The Water’s Edge Banquet & Function Facility in Edgecomb, a property that has gone through several transitions in the past decade, is under new ownership. Developer Tony Casella sold the banquet hall and several surrounding properties to father-and-son team John Hutchins III and John Hutchins IV.
Under the name Davis Island LLC, the father and son are the new owners of the banquet facility, the pool building, and two housing units at Sheepscot Harbour Village Resort & Spa, as well as a unit in the commercial building adjacent to the property, which currently houses a virtual golf business.
The new owners also took over the rental business at Sheepscot Harbour Village, which Casella was previously in charge of. The sale was finalized at the end of January.
The Hutchinses own several wedding venues, such as Marianmade Farm in Wiscasset, and several wedding-related businesses, such as Leavitt & Parris, which manufactures tents and awnings.
With the banquet facility booked through 2017, Water’s Edge will continue business as usual so as not to disrupt plans for the roughly 59 weddings and events on the calendar, John Hutchins III said.
The Hutchinses are in the process of developing a long-term vision for the location, which they believe has not yet reached its full potential. “This is an underachieved asset,” John Hutchins III said.
When Casella acquired the properties, the building that is now Water’s Edge was in shambles, as was the Sheepscot Harbour Village rental business, Casella said. The Water’s Edge building has been home to the Muddy Rudder, Bintliff’s Ocean Grille, and Davis Island Grille.
The majority of property owners at Sheepscot Harbour Village bought their houses as rental properties, Casella said. When he took over the rental business, it was only generating about $75,000 in revenue. The rental business is now grossing close to $2 million, he said.
“People don’t realize there are almost 200 beds there,” Casella said. “It’s a large rental community.”
The restaurants at the location were never profitable, Casella said. When Casella took ownership of the building, he rebranded it as a wedding and event center, and business took off. The venue now generates about $1 million in revenue and is booked solid through the summer season, he said.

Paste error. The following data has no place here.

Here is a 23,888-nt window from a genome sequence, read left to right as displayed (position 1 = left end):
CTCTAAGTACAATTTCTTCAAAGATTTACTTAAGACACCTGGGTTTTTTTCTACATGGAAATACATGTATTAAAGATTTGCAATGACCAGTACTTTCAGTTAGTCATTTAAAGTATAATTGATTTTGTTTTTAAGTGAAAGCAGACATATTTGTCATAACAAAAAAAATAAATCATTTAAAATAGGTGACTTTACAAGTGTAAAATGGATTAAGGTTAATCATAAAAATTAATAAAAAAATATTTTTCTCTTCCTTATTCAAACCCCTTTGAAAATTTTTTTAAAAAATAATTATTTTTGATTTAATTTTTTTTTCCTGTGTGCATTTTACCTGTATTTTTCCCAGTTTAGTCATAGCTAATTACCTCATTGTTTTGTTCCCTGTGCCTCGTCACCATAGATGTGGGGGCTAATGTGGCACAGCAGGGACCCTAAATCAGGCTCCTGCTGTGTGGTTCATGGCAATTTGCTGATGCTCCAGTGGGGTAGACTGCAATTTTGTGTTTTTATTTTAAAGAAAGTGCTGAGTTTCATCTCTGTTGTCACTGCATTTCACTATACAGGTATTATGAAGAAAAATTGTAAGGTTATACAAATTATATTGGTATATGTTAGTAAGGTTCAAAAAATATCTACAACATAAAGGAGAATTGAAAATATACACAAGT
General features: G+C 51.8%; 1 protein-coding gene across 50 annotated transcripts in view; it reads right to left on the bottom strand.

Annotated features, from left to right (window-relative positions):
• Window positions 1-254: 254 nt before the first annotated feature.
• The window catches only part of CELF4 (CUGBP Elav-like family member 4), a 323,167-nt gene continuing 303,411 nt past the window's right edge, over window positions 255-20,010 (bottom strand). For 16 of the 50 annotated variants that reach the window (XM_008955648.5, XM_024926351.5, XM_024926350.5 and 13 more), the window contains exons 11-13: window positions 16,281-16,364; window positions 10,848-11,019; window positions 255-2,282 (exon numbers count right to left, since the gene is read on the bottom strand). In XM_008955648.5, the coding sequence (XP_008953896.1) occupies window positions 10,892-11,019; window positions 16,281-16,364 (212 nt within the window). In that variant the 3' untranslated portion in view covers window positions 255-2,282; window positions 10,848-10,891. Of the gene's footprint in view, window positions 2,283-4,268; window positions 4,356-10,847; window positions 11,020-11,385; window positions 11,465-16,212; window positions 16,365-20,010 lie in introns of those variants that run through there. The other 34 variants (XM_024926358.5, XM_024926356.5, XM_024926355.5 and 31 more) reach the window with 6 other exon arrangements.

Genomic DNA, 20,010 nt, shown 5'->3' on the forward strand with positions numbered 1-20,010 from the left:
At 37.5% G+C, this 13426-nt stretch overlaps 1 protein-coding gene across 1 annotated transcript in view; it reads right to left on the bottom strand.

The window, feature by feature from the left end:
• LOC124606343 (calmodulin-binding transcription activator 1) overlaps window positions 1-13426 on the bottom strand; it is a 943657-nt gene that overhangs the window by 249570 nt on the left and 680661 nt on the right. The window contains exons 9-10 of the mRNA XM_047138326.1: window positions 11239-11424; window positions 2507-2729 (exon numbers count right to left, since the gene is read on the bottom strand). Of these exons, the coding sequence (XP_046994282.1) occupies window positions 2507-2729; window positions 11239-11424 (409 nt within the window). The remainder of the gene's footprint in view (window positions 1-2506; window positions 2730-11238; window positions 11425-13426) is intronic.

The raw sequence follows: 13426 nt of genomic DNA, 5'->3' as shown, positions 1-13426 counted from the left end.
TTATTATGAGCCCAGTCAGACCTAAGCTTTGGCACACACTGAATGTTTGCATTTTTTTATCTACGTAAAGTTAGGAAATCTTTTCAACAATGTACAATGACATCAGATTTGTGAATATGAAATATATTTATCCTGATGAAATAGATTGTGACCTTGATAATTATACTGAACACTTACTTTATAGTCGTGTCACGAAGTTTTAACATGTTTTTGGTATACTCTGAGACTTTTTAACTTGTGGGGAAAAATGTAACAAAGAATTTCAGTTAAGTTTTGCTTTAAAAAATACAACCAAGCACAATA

“The whole resort turned around and became a profitable venture,” Casella said. “Because of all the weddings, the place is extremely busy.”
Casella, however, is a developer, not a wedding venue operator, he said. For the past year, he worked with the Hutchinses, housing guests at Marianmade Farm weddings, before approaching them about taking over the business.
The rental business attracted the Hutchinses to the property, John Hutchins III said. Rentals are in demand in the area during the summer season, and they saw an opportunity, through the rental program, to support their customers by helping them secure lodging.
The idea of taking over the Water’s Edge wedding venue was introduced later in the conversation, Hutchins III said. In January, the Hutchinses closed on the Water’s Edge, a cottage known as the bridal suite, another cottage in the village, the rental program and its office, the pool building, and the virtual golf center.
Despite the change in ownership, the businesses on the properties have been operating as normal, John Hutchins III said. In 2018, the Hutchinses will re-examine new potential directions for the Water’s Edge and begin to remodel and remarket it, he said.
Lincoln County and the Midcoast have great potential as a wedding destination, Casella said.
Casella still owns several pieces of property on Davis Island, he said. He still has building rights to land in The View, the housing development adjacent to Sheepscot Harbour Village, and owns the unit in the commercial building now home to a karate studio.
Casella also still has the maintenance contract for the Sheepscot Harbour Village & Resort, he said.
The resort is beginning to attract people from all over the country to the area, Casella said. Nearly 300 people come to the resort each week over the summer season for weddings, he said.
Casella said he hopes the new owners will continue to grow the business. “It’s all a positive impact for the area,” he said.